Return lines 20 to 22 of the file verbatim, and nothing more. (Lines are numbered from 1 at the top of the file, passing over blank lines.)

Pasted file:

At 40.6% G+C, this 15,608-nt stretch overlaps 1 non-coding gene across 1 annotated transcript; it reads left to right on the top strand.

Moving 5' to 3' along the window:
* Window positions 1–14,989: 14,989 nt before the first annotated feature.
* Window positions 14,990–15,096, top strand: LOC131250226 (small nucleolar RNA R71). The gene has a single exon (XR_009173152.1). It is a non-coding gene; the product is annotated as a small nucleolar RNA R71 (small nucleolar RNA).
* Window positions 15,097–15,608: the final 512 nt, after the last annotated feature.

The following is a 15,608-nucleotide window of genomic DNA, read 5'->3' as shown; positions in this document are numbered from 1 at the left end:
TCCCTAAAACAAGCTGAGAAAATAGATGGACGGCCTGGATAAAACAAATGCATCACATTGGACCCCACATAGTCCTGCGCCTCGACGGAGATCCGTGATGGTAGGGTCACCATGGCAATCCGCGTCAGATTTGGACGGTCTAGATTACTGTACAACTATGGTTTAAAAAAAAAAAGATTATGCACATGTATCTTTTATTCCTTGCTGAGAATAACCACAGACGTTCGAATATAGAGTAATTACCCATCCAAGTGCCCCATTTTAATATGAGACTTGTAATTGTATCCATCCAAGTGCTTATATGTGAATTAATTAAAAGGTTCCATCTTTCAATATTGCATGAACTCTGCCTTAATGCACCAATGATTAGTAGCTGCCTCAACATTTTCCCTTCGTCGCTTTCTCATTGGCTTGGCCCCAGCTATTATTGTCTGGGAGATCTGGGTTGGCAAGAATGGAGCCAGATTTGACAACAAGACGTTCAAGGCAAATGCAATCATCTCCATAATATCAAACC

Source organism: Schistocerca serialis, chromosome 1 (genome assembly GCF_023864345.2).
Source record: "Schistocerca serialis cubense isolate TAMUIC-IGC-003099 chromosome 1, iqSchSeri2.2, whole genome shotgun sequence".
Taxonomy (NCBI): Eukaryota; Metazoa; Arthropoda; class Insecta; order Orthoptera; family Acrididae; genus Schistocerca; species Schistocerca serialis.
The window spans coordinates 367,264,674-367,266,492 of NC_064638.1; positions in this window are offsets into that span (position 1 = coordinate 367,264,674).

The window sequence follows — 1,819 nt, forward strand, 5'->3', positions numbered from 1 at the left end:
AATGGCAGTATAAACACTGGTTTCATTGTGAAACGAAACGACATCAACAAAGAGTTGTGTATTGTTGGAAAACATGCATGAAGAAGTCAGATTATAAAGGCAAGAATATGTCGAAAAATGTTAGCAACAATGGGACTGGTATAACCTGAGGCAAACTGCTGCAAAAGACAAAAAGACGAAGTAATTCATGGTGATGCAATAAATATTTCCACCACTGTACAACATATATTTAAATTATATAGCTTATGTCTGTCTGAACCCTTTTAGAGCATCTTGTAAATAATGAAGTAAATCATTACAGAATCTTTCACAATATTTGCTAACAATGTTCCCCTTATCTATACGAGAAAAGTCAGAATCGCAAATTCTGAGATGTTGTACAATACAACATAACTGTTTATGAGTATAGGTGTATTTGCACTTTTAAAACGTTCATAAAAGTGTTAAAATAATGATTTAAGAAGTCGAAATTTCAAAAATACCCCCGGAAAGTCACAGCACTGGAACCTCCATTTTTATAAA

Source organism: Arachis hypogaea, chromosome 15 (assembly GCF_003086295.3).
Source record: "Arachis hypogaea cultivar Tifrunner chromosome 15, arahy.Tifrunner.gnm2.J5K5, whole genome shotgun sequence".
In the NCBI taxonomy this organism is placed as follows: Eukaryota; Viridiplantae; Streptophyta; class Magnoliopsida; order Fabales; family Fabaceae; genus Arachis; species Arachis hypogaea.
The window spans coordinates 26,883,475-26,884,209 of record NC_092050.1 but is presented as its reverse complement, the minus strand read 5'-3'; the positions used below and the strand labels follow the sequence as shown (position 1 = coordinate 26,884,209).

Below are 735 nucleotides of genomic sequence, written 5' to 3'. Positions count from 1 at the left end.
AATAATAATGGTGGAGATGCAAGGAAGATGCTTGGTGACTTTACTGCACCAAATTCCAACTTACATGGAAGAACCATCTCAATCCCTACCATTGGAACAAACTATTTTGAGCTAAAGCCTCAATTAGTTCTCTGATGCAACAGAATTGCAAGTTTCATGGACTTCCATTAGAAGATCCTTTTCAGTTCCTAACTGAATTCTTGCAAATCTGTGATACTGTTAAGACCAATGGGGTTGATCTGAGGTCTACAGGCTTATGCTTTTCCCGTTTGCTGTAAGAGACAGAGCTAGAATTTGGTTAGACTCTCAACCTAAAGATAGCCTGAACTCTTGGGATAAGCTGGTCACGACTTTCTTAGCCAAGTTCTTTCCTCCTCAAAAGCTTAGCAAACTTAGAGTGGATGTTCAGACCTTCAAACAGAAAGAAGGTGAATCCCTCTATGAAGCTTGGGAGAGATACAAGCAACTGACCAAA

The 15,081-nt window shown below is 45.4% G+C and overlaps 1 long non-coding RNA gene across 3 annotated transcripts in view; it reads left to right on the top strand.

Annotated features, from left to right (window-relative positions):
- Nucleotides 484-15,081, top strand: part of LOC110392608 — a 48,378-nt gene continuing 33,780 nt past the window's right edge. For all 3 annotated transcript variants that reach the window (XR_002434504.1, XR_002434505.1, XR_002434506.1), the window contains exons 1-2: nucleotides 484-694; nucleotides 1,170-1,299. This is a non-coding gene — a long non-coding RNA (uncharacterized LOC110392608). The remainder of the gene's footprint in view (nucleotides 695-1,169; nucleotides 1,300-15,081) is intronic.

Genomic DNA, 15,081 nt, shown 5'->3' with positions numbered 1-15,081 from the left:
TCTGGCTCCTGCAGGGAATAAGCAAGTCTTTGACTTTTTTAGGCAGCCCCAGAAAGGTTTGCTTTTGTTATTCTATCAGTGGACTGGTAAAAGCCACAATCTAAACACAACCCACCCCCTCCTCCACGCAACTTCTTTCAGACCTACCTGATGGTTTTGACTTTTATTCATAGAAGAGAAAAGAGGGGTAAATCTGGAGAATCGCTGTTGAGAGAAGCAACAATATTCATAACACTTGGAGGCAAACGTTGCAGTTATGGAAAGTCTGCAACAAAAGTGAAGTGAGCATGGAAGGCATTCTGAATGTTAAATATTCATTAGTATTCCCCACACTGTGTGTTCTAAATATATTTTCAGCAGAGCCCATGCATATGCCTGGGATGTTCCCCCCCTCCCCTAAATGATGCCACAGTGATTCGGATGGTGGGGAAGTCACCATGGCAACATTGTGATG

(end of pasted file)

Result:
The 15,081-nt window shown below is 45.4% G+C and overlaps 1 long non-coding RNA gene across 3 annotated transcripts in view; it reads left to right on the top strand.

Annotated features, from left to right (window-relative positions):
- Nucleotides 484-15,081, top strand: part of LOC110392608 — a 48,378-nt gene continuing 33,780 nt past the window's right edge. For all 3 annotated transcript variants that reach the window (XR_002434504.1, XR_002434505.1, XR_002434506.1), the window contains exons 1-2: nucleotides 484-694; nucleotides 1,170-1,299. This is a non-coding gene — a long non-coding RNA (uncharacterized LOC110392608). The remainder of the gene's footprint in view (nucleotides 695-1,169; nucleotides 1,300-15,081) is intronic.